I was struck by the need to protect the freedom of speech of the provocative anti-Muslim film and the energetic efforts to remove the pictures of the breasts of the English.
I wonder how vigorously the authorities would act if somebody would make a film depicting the scurrilous Elders of Zion propaganda of an earlier time. I do remember the outrage concerning Andres’ Serrano Piss Christ display.
The first example was clearly intended to be offensive. Serrano’s work did not directly make any statements against Christianity. My guess is that he wanted to make people think about religious intolerance.
One can safely assume that the breast photographs were not intended to create some kind of furor. Instead, their purpose was almost certainly commercial. Since God and commerce are usually linked together in our society, all good people should probably commend the circulation of the breast photographs.
What is freedom of speech in the shadow of Citizens United, which protects some of the vilest exercises of freedom of speech?
Is God punishing the Republicans for their Greed and Intolerance?
Looking at the euro crisis today, I get the feeling that translating Keynes’ classic work for this contemporary crisis might be interesting. Keynes predicted that there would be hell to pay for extracting the pound of flesh from Germany, which lacked the capacity to pay its reparations. Germany produced a monster, but one who was effectively able to channel the anger which had welled up in the country. How will the present European anger play out?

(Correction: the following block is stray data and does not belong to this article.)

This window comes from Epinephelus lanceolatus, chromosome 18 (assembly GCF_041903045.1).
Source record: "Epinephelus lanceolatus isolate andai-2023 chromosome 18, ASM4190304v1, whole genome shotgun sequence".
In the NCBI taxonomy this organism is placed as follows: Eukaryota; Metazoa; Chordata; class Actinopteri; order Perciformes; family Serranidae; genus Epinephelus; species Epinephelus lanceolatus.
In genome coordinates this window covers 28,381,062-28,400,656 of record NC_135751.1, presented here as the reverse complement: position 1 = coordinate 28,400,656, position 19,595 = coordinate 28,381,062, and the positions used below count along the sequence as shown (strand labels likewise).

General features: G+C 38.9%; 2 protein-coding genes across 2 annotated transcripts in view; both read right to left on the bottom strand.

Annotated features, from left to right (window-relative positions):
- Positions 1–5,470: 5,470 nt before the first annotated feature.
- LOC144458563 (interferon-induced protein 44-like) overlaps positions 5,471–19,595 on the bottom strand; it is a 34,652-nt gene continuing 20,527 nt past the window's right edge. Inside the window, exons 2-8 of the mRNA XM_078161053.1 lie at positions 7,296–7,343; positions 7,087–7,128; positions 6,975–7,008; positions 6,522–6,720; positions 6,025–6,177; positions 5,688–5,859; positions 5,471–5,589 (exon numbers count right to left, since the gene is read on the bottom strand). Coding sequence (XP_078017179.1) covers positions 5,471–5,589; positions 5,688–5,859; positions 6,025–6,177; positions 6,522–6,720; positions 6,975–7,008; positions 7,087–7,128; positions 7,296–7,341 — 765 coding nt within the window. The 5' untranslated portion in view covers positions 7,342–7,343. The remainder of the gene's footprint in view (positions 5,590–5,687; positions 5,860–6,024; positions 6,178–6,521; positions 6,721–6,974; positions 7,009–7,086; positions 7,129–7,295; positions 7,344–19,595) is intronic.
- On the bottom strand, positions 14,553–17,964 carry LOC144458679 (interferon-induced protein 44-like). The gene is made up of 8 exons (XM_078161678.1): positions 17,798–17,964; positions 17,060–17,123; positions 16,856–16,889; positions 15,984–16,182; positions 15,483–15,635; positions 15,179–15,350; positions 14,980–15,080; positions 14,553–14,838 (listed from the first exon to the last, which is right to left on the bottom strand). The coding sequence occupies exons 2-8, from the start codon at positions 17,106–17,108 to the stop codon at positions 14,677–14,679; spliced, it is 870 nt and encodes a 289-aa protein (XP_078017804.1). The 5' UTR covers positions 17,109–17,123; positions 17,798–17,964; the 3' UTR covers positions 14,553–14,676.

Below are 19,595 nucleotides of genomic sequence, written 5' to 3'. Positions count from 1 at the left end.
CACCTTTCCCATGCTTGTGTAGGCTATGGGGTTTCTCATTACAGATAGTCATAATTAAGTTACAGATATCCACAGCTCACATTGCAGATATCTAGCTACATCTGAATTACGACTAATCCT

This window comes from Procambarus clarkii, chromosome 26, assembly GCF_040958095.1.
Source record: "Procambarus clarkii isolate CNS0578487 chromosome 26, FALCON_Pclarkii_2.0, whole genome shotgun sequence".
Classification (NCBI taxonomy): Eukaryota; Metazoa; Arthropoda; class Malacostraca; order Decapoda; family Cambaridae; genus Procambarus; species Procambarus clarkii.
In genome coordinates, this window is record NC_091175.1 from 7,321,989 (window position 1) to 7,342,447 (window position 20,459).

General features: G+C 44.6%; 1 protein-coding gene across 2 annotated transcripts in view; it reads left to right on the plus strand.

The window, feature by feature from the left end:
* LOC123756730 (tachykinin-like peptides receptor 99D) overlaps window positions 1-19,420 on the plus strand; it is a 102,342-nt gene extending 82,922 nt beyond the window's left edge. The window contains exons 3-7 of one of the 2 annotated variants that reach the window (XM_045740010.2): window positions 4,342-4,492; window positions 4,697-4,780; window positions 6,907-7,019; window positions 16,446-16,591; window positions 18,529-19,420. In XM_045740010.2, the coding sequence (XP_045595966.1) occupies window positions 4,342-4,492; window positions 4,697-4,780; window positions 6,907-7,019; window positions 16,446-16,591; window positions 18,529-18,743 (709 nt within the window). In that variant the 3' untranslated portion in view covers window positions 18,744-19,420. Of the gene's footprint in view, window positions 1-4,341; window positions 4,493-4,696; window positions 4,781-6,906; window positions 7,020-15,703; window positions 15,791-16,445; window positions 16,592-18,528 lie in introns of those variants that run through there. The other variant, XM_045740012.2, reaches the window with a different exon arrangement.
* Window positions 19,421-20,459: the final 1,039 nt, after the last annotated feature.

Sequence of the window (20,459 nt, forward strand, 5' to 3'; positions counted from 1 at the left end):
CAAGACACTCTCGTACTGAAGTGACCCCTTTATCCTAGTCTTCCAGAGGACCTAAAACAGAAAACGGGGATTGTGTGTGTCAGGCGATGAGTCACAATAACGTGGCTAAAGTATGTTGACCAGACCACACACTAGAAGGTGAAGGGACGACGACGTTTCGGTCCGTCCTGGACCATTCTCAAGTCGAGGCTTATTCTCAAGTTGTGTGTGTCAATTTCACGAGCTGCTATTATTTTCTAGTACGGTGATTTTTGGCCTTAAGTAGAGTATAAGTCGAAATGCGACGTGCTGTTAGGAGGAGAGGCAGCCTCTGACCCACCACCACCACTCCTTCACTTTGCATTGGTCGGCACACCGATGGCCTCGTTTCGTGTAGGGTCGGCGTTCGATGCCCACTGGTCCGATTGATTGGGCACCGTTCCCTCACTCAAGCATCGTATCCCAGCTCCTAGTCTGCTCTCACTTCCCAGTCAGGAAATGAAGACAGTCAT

It is probably fitting that I am in Greece now, given that Procrustes was central figure in my Invisible Handcuffs. He is presently had at work, removing the extremities, if not the organs of the Greek economy. I was fortunate in getting to meet two of the three economists I wanted to meet in Greece. Yanis Varifoukas was unable to connect with me although we had some very good exchanges over the web. John Milios and Nicholas Theocarakis were very generous with their time, perhaps too generous, since I am not used to staying up nearly as late as they do.
I am leaving for the airport soon, so I will not supply the details. Instead, I can only say that the corruption and disfunctionality of the government goes well beyond anything I could imagine.
Istanbul was my initial destination. The Chamber of Engineers, a shockingly radical organization, hosted a conference on Veblen. With the exception of Michael Hudson, I only knew Sabri Oncu and his brother Ahmed beforehand. However, many of the others also taught me a lot.
To make things worse for workers, the new transportation bill allows companies to base their contributions to their pensions on the basis of the last 25 rather than 2 years. By assuming a higher discount rate, they have less need to fund their pensions, assuming a high rate of return. For pensions to survive they must aim at a higher rate of return to compensate for lower contributions, creating an incentive to invest in high risk junk sold by the financial system — a recipe for disaster.